• The City of Reykjavik has made the bold organisational move to have the city move away from a divisional organisational structure primarily dependent on vertical flows of authority. Instead, a matrix structure dependent on both vertical and horizontal flows has been created. This has resulted in the establishment of the Department of Services and Innovation, with its director reporting to the mayor, and with the department having a final say on every expenditure on digital in the city.
• Amsterdam created an urban innovation dedicated chief technology officer with a team of a hundred people tying in to all relevant city departments.
A degree of autonomy
The programme offices, teams, or perhaps even departments tasked with overseeing community digitalisation thrive best if provided with a certain degree of autonomy, meaning the freedom to operate outside standard procedures and protocols. Many of the initiatives, policies and pilots called for may run counter to existing practices and may prove counter-intuitive to plenty of government leaders. Having to report on every detail on an action undertaken dooms the effectiveness of teams on a mission to innovate. Innovations do not thrive well within rigid hierarchies and organisations known for strict protocols. In some successful cases, smart city programme officers set up a close-to-proverbial circus tent outside city hall in order to manage a culture of their own. There is a downside to such autonomy however. The risk of such an approach is that the ‘smart city bureau’ or digitalisation task force alienates itself from the rest of the government corpus, with the bulk of the machinery continuing business as usual, and important initiatives remaining without a follow-up. Plenty of cities get this right or are trying hard to get this right:
• Amsterdam Smart City has a multiple year track record of running smart city projects with a healthy degree of independence, while collaborating closely with its economic board and the city’s CTO.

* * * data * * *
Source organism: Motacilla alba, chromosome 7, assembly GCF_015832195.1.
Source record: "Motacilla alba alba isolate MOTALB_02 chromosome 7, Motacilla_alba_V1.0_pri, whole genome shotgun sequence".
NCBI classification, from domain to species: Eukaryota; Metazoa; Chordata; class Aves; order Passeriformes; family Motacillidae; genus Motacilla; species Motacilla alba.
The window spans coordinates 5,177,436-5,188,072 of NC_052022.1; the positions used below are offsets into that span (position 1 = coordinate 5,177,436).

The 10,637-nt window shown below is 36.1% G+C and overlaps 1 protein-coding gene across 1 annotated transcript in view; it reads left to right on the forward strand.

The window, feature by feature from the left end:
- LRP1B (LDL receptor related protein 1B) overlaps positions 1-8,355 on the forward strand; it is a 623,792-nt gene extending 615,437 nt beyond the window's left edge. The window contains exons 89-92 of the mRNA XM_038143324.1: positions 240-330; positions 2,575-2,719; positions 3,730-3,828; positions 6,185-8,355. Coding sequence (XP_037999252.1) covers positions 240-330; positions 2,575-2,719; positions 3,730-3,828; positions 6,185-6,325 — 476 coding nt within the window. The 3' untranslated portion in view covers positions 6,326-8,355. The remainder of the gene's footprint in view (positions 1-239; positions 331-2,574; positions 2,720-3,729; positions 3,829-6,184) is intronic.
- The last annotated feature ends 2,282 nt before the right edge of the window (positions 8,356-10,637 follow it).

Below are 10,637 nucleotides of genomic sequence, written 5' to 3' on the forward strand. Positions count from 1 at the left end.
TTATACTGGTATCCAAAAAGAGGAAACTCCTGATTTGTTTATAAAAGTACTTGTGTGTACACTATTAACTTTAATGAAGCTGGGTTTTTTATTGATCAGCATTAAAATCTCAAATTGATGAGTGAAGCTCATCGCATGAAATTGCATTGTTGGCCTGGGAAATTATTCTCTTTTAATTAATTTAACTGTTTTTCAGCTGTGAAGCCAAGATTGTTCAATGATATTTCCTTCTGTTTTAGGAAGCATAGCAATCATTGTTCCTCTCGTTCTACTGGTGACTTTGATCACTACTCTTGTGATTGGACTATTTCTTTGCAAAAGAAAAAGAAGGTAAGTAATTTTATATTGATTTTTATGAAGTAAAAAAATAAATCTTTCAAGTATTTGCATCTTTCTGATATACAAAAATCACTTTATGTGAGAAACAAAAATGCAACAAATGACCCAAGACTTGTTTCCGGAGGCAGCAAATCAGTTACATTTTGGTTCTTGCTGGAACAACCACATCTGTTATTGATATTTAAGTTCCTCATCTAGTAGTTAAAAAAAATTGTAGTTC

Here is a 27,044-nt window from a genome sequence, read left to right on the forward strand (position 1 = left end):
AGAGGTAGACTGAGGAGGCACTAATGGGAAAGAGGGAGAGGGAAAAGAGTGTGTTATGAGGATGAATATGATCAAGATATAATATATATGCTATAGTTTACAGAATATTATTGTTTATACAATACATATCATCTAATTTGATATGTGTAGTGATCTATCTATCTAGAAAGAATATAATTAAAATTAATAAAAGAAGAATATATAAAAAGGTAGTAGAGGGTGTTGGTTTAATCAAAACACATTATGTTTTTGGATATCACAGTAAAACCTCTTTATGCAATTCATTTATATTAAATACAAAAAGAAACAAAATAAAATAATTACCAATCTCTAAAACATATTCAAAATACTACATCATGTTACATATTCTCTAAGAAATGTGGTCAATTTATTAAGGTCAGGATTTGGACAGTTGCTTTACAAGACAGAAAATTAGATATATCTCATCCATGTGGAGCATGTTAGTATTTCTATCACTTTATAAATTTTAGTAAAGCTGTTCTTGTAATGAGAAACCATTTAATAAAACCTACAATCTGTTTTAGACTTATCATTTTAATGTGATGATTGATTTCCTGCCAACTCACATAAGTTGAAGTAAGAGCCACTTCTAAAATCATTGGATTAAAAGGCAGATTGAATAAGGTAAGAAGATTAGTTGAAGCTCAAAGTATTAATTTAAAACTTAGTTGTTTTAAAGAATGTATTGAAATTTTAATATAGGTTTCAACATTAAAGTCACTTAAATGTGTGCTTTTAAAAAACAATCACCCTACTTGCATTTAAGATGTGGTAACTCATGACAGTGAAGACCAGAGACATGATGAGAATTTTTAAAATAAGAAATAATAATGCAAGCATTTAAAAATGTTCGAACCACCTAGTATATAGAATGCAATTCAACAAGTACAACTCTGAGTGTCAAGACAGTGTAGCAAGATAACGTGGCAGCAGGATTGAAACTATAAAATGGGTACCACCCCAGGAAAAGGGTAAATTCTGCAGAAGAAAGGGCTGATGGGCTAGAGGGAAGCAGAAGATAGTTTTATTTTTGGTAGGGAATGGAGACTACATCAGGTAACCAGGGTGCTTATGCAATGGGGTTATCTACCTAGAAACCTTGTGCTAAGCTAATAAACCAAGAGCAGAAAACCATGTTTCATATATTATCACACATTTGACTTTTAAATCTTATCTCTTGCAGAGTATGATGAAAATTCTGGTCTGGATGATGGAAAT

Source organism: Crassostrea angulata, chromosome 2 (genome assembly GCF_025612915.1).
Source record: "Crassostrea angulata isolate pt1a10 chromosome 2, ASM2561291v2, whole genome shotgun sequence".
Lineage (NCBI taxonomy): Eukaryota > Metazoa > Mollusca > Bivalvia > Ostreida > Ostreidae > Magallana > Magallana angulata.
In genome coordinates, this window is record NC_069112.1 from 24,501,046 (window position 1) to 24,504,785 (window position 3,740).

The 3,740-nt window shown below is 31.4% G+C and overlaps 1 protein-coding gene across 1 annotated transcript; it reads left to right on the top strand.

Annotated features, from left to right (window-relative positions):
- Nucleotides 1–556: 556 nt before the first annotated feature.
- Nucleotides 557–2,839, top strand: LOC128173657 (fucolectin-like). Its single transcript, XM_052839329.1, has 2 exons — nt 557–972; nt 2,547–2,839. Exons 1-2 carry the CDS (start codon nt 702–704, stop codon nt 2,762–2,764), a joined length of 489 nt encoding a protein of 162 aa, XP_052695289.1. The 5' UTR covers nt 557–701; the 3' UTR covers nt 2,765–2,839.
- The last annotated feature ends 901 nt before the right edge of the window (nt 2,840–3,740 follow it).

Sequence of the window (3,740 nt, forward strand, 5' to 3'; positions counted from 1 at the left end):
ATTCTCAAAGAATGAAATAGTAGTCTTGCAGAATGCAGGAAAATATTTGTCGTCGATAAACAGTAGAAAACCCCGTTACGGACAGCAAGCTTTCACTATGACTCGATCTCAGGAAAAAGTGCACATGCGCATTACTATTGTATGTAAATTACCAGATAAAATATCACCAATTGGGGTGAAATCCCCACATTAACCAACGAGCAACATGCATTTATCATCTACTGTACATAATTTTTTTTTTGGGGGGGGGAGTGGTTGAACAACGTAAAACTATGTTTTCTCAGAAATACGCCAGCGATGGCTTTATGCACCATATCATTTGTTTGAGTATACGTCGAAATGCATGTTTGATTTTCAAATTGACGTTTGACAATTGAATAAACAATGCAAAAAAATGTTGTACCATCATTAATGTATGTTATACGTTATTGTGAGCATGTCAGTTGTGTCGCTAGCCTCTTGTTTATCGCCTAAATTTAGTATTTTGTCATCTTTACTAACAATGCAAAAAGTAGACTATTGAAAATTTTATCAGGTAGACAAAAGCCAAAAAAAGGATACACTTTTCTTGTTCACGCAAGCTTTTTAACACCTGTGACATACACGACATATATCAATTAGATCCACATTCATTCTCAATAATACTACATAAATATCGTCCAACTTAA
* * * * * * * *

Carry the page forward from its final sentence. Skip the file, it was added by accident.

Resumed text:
• The City of Gdansk has its Gdansk Labs which produces its ideas directly to the city board which in turn decides on urban innovation projects directly.
• Greater Copenhagen has Gate21 – a dedicated not-for-profit supporting the innovation agendas of multiple municipalities in the greater Copenhagen region with an outstanding record of success and effectiveness. The city of Copenhagen itself runs multiple living labs which have a semi-independent status within the municipal apparatus.
Resources and funds
For broader governance to be effective, resources and funds need to be on the table. While community digitalisation cannot and should not be a public sector affair only, government funds can prove essential. Government can help to bring innovations to society for which the market is embryonic. It can help where markets do not already exist or fail. Government can trigger private sector investment by matching it with an investment of its own. Such investments can be in the shape of money, people, existing assets and orchestration.
For government to be effective in its extremely vital roles–again, from facilitation, to being a launching customer, regulator and more–it needs to match those roles with the required funds and resources where possible, and to prepare in a timely fashion. Amsterdam, again, serves as an example: the city’s CTO office and the city’s renowned entrepreneur-in-residence programme allow for a structured way of the city operating as a launching customer.
A framing of values
Good governance involves the framing of the values that are understood to be at the heart of decision-making and implementation processes. This certainly applies to community digitalisation. ‘Framing’ implies the action of capturing the values a community and its leaders hold dearest. Many cities produce digitalisation charters that outline ethical approaches on digitalisation. Often, cities also collaborate or exchange such charters. Interestingly, while cities tend to borrow from each other, they often end up producing unique charters that apply above all to themselves. The ‘Almere Principles’ may be great, yet Antwerp may have a different take, there is no one size-fits-all.
The introspection that comes with the process of framing core values (resulting in unique charters indeed), is not only useful, it is probably essential. It should be noted that the effort of drafting such charters is not a simple matter of external communications and positioning. It has above all an internal impact in framing a shared set of values, without which governance design is simply incomplete.
A comprehensive multi-locality approach
Issues, challenges and opportunities typically do not end at the physical borders of a given municipality. Smart grids, complex choices on mobility or the investment in a particular choice of, say, physical security or dynamic outdoor lighting, are typically helped by a collaboration across a cluster of communities or by a metropolitan approach. Such an approach is often already embedded in ‘special economic zones’ known across the globe, yet acquire an extra dimension through digitalisation strategies. Numerous examples exist: Greater Paris, Greater Seoul to include Incheon and Songdo, the Greater Phoenix region in Arizona, or Greater Copenhagen to include several municipalities in both Denmark and–across the border–Sweden. Smart Flanders is one of the first regions to have an agreed reference framework that allow for individual municipal technology procurements within a documented framework that guarantees interoperability and that provides reference architectures.